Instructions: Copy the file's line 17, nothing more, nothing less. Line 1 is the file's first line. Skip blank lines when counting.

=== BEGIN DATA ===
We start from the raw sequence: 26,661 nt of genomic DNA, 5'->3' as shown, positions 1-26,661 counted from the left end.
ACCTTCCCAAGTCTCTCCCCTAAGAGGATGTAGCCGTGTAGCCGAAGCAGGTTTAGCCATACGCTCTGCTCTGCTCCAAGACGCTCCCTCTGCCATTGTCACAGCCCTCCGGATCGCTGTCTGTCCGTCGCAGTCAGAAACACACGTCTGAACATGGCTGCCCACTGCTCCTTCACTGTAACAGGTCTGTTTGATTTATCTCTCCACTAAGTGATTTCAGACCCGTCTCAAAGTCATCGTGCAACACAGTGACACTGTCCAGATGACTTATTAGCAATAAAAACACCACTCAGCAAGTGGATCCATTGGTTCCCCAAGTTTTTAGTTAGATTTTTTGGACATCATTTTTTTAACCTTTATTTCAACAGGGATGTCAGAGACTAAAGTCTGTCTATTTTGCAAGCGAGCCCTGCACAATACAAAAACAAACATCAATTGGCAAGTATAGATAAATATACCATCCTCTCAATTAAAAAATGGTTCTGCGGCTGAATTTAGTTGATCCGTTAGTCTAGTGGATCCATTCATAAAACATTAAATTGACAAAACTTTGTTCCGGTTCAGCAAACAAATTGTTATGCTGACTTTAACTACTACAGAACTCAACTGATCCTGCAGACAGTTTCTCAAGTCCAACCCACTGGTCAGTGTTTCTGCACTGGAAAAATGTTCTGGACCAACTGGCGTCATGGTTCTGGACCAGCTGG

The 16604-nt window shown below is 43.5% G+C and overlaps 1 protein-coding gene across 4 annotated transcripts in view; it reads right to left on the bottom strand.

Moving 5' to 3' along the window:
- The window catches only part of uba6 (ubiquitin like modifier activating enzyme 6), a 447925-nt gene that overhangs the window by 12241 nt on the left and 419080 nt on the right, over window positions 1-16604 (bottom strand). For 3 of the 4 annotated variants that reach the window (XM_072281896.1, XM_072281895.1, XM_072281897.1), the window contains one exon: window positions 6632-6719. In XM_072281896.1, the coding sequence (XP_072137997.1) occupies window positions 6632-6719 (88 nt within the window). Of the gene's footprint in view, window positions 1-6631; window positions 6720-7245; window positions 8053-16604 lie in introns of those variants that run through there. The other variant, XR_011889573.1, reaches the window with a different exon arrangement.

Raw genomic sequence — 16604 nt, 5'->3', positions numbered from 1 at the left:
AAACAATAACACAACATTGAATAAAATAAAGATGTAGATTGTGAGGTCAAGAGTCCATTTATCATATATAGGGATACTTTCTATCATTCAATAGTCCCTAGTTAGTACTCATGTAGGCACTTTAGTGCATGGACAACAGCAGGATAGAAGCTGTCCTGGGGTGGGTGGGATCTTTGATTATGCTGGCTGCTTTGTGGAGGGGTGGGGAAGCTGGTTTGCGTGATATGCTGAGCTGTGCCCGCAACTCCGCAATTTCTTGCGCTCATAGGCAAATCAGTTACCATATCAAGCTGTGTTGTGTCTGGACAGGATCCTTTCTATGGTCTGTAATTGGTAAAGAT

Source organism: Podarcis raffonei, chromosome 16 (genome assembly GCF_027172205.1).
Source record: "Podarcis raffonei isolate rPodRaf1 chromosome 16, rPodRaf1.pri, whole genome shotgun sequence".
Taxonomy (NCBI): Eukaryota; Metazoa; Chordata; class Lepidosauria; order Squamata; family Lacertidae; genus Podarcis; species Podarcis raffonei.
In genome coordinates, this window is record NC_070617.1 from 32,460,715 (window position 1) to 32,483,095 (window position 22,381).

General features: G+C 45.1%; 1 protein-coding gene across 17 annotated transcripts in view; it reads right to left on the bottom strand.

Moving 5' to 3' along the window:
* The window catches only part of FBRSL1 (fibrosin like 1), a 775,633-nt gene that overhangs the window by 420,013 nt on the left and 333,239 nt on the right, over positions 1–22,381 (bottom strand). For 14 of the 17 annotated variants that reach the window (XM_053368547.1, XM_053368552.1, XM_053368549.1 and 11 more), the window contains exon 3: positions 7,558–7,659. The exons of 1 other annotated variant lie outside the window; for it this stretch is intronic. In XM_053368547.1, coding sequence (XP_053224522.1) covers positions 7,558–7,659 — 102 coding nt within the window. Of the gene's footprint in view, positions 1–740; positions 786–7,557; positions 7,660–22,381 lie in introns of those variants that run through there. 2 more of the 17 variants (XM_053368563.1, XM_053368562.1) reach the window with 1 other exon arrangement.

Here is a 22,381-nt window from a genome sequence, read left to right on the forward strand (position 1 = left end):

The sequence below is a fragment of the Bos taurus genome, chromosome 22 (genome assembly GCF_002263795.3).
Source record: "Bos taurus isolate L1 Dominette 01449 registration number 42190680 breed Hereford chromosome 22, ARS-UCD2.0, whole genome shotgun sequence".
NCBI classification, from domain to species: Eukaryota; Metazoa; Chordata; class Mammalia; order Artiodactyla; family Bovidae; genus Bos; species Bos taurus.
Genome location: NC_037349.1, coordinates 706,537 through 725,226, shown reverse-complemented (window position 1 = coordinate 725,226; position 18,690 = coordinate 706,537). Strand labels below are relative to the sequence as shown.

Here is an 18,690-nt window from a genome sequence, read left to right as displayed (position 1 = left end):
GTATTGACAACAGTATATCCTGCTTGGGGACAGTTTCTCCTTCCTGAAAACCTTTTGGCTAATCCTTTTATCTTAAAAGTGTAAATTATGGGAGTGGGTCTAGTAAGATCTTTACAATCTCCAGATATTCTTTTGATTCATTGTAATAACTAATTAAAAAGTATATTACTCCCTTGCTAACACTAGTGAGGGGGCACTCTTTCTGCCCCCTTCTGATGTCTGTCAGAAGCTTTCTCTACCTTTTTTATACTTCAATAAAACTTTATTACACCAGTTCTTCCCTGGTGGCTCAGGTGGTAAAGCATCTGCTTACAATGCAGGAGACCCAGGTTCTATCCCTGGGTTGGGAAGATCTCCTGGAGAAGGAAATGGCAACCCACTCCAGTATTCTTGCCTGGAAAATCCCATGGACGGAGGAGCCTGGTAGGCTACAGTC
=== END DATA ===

Source record: "Bos taurus isolate L1 Dominette 01449 registration number 42190680 breed Hereford chromosome 22, ARS-UCD2.0, whole genome shotgun sequence".